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Janet Biggs, from New York to Beirut

septembre 22, 2017
Janet Biggs is everywhere. In New York, at the Neuberger Museum, A Step on the Sun was a « Terrific Opening » according to Stacy Knows !  — and «  A Step On the Sun is a brilliant multi-channel video-installation that captures the provocative contrast between natural beauty and exploitative labor as the artist documents the journey of a sulfur miner extracting minerals from deep inside the crater of Indonesia’s Kawah Ijen volcano. » To know more, read here and to follow Biggs’ conversation with Nancy Princenthal on October 4, click here
In Beirut, at the Art Fair, Analix Forever is presenting Afar, Biggs’ latest video depicting her travels in the Afar Triangle, a geologically unstable but visually arresting desert region at the intersection of Ethiopia, Eritrea and Djibouti, in Africa. This volatile environment of earthquakes, volcanic eruptions and intense heat serves as a metaphor for the ongoing political instability of a region in which salt traders, nomadic people and militia vie for scarce natural resources. The video Afar, a fable of the human condition, with an implicit narrative, tells us about humankind and the complex, double-edged nature of otherness. The video is also about remembering and honoring a child from Djibouti, in an allusive, artistic, choreographed way – a collaboration with an other artist of the extreme, Elizabeth Streb.

 

Philosophy and politics: Afar as metaphor, by Barbara Polla

«  Janet Biggs’ Afar trip and images are much more about human philosophy than about telling a story of the faraway. She constructs a work of art based on the aesthetic of images and on her capacity as an artist to convey her fear and wonder to the spectators, who until then remained passive – to build together with them a Weltanschaung, a world view. Janet Biggs creates a shared action. Afar thus becomes a fable of the human condition, of the poignant parallelisms of our imprisonments and our freedom. Without storytelling, but with an implicit narrative that, if not told, is artfully instilled in the mind of viewers through the genius of Janet Biggs, through her images. We now see the men who dig the salt and work the earth in such difficult conditions; we see their gaze on the world – a gaze Janet Biggs knows how to capture and transmit like no other, and through which she looks at herself. Afar tells us about humankind – not about exoticism. Janet Biggs’ “docu-meditation” addresses the complex, double-edged nature of otherness. “This volatile environment of earthquakes, volcanic eruptions, and intense heat serves as a metaphor for the ongoing political instability of a region in which salt traders, nomadic people, and militia vie for scarce natural resources.” But the metaphor is also universal. Janet Biggs is not referring to the specific situation in Afar but to the world’s growing instability, which is at least as threatening as acid lava volcanoes.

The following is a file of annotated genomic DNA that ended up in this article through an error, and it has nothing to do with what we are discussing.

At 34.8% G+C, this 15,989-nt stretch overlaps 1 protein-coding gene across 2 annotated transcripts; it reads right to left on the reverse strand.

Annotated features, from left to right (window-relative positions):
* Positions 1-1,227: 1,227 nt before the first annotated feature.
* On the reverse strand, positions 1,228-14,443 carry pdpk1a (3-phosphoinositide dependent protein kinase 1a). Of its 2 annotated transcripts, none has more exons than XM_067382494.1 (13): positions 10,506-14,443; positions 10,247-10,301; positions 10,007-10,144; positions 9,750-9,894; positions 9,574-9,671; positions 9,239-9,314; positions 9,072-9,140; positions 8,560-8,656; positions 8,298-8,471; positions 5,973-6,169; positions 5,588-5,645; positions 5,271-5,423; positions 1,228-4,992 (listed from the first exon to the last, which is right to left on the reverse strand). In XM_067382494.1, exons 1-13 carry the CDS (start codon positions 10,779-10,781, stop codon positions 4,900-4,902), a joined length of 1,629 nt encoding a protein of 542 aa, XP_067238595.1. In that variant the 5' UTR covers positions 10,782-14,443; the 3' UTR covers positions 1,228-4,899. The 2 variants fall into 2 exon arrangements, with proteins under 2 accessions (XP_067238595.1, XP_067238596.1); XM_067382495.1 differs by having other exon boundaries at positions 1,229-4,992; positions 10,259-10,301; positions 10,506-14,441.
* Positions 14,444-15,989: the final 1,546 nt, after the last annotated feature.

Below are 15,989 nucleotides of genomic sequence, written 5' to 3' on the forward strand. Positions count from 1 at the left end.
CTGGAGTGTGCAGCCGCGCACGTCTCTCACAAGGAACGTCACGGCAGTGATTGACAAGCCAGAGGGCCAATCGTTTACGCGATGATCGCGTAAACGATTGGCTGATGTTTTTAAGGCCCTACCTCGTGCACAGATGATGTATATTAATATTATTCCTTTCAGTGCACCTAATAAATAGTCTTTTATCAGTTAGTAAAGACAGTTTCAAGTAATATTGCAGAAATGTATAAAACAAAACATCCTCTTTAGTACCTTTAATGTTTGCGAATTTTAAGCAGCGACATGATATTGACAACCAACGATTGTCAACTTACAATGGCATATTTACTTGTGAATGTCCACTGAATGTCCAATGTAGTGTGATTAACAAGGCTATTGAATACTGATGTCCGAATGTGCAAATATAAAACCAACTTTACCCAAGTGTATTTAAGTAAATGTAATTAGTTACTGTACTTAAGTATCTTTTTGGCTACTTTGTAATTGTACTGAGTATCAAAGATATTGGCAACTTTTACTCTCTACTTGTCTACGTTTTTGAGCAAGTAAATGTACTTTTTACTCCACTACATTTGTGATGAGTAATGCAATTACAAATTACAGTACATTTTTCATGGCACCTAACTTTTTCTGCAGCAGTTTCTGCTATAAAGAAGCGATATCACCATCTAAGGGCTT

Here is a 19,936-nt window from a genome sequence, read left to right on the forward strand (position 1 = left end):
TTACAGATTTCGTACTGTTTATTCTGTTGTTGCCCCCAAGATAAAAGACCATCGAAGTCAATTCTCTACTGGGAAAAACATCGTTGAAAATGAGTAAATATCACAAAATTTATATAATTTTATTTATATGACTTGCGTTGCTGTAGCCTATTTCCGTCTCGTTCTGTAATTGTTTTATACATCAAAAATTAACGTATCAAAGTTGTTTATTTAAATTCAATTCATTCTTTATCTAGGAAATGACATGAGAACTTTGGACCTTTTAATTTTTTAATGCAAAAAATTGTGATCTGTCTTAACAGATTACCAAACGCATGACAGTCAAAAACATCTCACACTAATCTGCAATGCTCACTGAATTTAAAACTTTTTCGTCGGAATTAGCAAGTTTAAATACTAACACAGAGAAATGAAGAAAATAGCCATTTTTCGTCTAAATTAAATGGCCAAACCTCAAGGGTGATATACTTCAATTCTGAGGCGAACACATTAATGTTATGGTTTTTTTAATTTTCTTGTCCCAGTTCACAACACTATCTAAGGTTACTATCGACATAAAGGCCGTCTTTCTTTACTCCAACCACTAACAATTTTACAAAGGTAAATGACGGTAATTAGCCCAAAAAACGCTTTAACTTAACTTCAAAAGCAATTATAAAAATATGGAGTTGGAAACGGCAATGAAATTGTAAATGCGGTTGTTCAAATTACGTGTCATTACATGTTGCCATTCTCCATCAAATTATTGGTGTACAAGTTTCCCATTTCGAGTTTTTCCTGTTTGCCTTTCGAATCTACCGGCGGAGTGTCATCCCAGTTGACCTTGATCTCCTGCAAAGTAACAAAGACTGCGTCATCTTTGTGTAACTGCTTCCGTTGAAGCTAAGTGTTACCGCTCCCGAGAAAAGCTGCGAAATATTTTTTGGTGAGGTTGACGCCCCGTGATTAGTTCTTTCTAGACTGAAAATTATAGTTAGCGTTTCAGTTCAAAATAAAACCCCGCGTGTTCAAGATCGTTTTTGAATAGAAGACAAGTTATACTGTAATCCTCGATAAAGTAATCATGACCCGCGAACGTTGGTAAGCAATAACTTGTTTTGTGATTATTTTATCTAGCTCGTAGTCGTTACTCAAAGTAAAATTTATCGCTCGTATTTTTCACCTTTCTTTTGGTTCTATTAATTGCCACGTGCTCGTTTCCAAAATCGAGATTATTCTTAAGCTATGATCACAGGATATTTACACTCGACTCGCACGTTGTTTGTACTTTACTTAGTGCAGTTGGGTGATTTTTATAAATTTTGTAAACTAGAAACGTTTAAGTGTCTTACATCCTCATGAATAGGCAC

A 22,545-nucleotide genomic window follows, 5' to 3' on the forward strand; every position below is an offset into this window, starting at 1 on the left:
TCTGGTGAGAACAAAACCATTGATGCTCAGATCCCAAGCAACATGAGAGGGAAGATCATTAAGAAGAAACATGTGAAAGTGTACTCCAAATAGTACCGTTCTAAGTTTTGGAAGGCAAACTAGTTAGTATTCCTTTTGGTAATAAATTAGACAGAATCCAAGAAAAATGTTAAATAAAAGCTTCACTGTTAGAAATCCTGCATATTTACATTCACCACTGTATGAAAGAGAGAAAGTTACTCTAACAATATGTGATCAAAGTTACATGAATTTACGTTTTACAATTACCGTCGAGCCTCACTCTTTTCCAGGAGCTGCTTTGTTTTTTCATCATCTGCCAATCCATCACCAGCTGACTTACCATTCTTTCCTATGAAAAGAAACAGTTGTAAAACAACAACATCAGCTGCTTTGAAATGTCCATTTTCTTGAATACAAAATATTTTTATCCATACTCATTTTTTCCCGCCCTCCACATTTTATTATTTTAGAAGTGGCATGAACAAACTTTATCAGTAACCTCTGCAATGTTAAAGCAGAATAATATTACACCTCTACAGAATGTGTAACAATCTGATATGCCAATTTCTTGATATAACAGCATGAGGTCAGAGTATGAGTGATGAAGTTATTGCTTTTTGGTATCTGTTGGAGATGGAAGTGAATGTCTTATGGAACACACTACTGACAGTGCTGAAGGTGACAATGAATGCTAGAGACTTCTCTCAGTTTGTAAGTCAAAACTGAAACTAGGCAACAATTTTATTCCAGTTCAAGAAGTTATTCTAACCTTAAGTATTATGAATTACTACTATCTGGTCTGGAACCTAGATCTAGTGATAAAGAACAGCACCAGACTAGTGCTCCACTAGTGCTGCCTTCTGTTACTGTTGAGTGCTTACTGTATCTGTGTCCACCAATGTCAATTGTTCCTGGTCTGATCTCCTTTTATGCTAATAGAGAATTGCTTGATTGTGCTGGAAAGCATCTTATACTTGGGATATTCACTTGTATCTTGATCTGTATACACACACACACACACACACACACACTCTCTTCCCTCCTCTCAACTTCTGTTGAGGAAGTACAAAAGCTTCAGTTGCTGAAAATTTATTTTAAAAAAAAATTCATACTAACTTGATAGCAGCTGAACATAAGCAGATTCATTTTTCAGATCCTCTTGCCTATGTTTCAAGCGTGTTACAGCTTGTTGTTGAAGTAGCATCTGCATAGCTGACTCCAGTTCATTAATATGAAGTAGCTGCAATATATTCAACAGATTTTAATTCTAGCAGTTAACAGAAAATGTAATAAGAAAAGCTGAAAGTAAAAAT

Another political issue by Janet Biggs in Afar is the question of the body. Freedom is freedom of the body or not. The body’s ability to move beyond borders contains the freedom of thought. Locked in a triangle, the people of Afar try to find freedom through nomadism. In the distance, the camels – like clouds – pass by, their rhythm slow, attentive. And the dancers look at us, the spectators, the way enclosed animals sometimes look at us when we visit the zoo. The way we look at the men while they are working.

The philosophy proposed here comes to us through the gaze of men whose language we do not understand. It is a philosophy of fatality. A philosophy of life, in short.
But testifying is never without risk. The notion of endurance is incredibly present in all of Janet Biggs’ work, in her artistic universe, in her very person. The artist indeed demonstrates exceptional endurance – as much mental endurance as physical, if ever one can exist without the other. To create is to act, to testify is to act. Janet Biggs’ work is action and nothing is safe – neither her life nor her art or her experience. Biggs is an “artivist” of her own making. »

To read the full text and know more about Beirut Art Fair, click here
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